Studies on the effects of bullying have already shown that getting picked on affects a child's mental health. During childhood, a bullying victim is likely to deal with depression and poor self-image, even to the point of being prone to suicide.
However, a recent study broke some new ground in that it drew a connection between childhood bullying an poor mental health as a young adult. While, anecdotally, this probably makes perfect sense, drawing a scientific connection between childhood bullying and mental health issues as an adult has been a bit elusive.
The study suggested that children who were victims of bullying had a higher incidence of needing psychiatric help in their twenties when compared with the average population. Among those who were not bullied, 12 percent needed such care, while 23 percent of childhood bullying victims needed help early in their adult lives.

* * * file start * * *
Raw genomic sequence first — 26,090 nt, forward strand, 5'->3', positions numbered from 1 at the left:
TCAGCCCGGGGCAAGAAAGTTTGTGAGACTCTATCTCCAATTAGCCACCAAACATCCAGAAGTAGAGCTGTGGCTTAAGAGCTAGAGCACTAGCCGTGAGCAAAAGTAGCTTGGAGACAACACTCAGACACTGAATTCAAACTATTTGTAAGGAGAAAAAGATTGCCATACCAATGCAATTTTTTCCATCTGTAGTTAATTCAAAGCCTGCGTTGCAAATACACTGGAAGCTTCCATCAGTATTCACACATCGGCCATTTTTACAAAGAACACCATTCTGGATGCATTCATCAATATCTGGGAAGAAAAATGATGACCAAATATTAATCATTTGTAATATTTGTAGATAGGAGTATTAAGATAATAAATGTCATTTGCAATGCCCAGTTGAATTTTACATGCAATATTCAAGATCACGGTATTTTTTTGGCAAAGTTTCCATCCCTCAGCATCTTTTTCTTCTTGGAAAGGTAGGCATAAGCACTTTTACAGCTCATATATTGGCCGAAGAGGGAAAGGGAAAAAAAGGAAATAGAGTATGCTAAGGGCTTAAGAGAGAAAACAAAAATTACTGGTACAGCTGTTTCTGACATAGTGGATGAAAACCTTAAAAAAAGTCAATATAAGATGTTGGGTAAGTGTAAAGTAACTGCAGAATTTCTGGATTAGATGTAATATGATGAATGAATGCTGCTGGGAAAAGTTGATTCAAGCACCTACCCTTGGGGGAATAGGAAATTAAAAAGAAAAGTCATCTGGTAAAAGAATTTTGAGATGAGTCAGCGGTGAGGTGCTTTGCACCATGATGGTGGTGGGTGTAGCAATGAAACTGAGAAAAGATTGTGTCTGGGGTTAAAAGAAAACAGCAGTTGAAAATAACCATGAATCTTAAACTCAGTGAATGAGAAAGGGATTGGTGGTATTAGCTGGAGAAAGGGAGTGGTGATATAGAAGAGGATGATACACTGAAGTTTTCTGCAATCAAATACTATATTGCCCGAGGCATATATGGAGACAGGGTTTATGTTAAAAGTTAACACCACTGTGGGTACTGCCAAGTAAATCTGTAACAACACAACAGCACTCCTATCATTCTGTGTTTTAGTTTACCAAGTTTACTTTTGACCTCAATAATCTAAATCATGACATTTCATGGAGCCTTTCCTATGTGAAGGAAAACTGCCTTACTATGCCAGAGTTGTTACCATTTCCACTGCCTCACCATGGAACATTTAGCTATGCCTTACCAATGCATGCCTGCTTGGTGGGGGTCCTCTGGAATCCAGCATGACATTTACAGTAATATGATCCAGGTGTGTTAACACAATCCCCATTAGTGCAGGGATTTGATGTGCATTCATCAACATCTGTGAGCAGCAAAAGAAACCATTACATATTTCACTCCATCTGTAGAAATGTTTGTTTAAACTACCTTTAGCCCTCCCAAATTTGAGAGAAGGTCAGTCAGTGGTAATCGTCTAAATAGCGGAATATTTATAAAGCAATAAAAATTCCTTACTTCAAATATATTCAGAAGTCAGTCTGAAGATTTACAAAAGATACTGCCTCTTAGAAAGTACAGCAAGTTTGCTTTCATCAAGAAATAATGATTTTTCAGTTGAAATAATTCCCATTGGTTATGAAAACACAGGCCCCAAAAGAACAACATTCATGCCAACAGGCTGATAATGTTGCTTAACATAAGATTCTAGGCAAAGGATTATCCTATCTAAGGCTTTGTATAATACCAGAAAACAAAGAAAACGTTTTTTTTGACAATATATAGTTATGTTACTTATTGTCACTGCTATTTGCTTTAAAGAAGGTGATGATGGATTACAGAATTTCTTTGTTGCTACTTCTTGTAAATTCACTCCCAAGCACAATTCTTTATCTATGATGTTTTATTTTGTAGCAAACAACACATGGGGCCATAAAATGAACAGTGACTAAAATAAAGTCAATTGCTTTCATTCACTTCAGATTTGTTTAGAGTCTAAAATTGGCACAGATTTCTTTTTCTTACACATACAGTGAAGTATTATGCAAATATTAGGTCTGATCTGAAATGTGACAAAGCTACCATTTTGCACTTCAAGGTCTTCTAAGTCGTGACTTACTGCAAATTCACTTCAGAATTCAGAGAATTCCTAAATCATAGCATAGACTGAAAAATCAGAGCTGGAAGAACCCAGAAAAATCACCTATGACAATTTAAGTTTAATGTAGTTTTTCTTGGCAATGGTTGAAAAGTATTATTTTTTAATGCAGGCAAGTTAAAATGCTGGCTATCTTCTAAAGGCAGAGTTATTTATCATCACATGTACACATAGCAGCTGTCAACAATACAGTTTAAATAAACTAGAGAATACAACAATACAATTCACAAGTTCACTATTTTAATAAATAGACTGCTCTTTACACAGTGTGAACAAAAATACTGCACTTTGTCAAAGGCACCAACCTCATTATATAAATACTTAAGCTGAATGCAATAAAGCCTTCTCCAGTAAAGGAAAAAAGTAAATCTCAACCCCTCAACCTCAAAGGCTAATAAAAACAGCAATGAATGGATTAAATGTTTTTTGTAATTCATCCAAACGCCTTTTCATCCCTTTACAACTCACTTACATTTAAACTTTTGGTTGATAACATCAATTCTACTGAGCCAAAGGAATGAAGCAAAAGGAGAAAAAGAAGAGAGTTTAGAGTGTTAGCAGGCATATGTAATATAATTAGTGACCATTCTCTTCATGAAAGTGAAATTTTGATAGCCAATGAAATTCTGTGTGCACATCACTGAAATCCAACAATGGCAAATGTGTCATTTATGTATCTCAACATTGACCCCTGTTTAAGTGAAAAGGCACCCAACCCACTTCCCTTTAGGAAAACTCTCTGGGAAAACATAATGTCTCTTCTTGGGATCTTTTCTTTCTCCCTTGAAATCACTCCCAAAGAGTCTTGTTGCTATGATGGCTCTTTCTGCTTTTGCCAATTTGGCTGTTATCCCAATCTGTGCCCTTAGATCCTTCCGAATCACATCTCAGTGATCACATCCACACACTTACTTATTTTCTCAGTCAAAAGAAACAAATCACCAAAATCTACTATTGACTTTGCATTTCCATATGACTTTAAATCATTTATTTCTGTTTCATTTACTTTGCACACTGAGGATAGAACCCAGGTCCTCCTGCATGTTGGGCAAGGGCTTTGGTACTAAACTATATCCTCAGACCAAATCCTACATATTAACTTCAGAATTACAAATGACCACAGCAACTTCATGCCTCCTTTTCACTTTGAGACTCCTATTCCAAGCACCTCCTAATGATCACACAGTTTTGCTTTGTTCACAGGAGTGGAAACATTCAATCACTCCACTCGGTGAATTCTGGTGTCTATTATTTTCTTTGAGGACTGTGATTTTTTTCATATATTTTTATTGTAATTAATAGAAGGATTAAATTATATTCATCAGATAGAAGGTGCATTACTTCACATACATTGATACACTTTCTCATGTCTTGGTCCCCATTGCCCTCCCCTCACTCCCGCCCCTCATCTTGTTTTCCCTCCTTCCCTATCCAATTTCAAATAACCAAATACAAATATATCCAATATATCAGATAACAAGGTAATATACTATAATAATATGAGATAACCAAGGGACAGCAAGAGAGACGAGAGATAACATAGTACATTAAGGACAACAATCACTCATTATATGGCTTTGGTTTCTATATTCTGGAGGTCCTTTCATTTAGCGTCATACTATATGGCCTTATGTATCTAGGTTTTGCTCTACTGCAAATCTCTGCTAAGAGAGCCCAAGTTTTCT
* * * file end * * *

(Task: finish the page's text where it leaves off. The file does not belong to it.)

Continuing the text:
Interestingly, those who perpetrated bullying behavior also seemed to require psychiatric help at a higher rate, 20 percent as opposed to the base rate of 12 percent.
It seemed that the younger a child experienced bullying, the more likely it was that he or she would require help. Among these children, 31 percent, almost 1 in 3, needed psychiatric treatment for some mental health problem before they were 30. Among other issues, these children needed treatment for conditions like depression, anxiety and habitual substance abuse.
If anything, this study only reinforces how important it is that society as a whole, and particularly the schools in and around Mobile, Alabama, take proactive steps to prevent bullying. A parent whose child has been a victim of bullying has every right to be concerned and may want to protect his or her child via legal means.